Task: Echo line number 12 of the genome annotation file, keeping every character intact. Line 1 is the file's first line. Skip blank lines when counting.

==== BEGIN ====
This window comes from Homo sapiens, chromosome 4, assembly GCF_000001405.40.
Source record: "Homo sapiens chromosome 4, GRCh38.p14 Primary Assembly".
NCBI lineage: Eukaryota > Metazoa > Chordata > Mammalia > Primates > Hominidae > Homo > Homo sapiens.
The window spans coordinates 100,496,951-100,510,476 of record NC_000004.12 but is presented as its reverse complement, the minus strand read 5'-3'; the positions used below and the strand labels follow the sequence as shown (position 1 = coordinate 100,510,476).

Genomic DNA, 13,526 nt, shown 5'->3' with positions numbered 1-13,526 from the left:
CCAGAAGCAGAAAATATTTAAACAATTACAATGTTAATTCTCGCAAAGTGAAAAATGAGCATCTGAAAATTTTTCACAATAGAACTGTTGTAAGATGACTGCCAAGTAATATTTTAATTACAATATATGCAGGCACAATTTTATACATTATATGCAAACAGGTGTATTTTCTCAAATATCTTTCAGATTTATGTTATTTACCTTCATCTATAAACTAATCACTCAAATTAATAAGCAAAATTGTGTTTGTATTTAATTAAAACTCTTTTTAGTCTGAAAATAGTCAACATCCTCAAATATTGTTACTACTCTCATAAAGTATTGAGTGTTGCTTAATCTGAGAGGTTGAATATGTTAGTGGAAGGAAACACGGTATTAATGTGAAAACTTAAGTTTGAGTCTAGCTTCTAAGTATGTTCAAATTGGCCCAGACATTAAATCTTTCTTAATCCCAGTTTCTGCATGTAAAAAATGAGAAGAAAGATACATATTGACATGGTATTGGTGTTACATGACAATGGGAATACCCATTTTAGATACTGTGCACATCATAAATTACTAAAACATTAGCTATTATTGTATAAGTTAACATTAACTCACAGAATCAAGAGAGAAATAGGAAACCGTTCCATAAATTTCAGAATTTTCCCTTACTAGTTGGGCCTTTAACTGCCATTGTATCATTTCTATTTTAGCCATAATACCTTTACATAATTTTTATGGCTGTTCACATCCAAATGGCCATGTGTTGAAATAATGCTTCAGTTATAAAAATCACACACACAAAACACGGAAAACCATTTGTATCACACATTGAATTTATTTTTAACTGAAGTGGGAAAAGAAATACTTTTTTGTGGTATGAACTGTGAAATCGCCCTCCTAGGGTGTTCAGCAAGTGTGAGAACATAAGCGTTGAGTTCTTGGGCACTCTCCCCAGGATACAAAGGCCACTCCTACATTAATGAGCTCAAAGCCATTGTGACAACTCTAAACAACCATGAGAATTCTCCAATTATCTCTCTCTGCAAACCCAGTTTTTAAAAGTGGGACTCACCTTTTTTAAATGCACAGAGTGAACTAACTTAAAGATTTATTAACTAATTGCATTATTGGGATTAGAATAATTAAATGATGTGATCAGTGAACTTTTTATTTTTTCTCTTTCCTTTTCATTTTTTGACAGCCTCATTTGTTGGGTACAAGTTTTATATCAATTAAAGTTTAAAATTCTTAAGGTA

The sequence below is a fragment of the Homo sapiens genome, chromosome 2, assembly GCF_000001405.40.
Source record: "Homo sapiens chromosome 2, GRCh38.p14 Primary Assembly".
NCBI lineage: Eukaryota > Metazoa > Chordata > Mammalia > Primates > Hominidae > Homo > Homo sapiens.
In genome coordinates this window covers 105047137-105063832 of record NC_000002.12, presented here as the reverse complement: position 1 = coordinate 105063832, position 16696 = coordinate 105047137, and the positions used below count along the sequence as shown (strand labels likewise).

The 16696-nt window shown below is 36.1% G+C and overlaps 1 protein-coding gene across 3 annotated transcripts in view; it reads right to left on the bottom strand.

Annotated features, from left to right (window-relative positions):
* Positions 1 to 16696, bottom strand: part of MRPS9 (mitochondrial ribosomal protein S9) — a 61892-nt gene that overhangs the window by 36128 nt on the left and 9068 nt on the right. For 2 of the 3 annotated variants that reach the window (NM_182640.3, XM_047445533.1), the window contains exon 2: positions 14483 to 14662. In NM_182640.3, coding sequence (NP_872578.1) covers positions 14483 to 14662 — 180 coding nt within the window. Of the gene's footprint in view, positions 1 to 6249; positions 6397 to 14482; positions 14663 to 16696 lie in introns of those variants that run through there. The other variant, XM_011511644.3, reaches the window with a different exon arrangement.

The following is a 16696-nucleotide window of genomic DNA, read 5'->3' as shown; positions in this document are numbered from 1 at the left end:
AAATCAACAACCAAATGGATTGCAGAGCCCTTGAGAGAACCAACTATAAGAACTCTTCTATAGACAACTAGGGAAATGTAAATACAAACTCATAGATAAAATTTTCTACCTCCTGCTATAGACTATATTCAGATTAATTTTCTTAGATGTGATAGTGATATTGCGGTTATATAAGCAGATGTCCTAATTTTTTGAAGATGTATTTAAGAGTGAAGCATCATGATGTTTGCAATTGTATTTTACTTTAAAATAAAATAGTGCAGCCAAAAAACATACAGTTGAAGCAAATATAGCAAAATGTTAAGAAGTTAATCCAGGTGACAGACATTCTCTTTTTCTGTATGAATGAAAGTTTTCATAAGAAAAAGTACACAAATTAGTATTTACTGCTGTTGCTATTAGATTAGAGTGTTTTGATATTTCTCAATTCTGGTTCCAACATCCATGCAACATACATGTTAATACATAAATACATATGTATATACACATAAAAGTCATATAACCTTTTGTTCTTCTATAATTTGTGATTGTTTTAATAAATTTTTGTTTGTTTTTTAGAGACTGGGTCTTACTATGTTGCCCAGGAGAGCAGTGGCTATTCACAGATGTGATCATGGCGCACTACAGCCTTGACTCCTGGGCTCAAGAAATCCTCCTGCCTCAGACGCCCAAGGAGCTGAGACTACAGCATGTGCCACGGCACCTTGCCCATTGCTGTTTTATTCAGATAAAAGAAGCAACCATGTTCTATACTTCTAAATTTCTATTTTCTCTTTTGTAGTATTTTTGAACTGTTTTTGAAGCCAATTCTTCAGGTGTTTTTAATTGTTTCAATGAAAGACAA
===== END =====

Annotated features, from left to right (window-relative positions):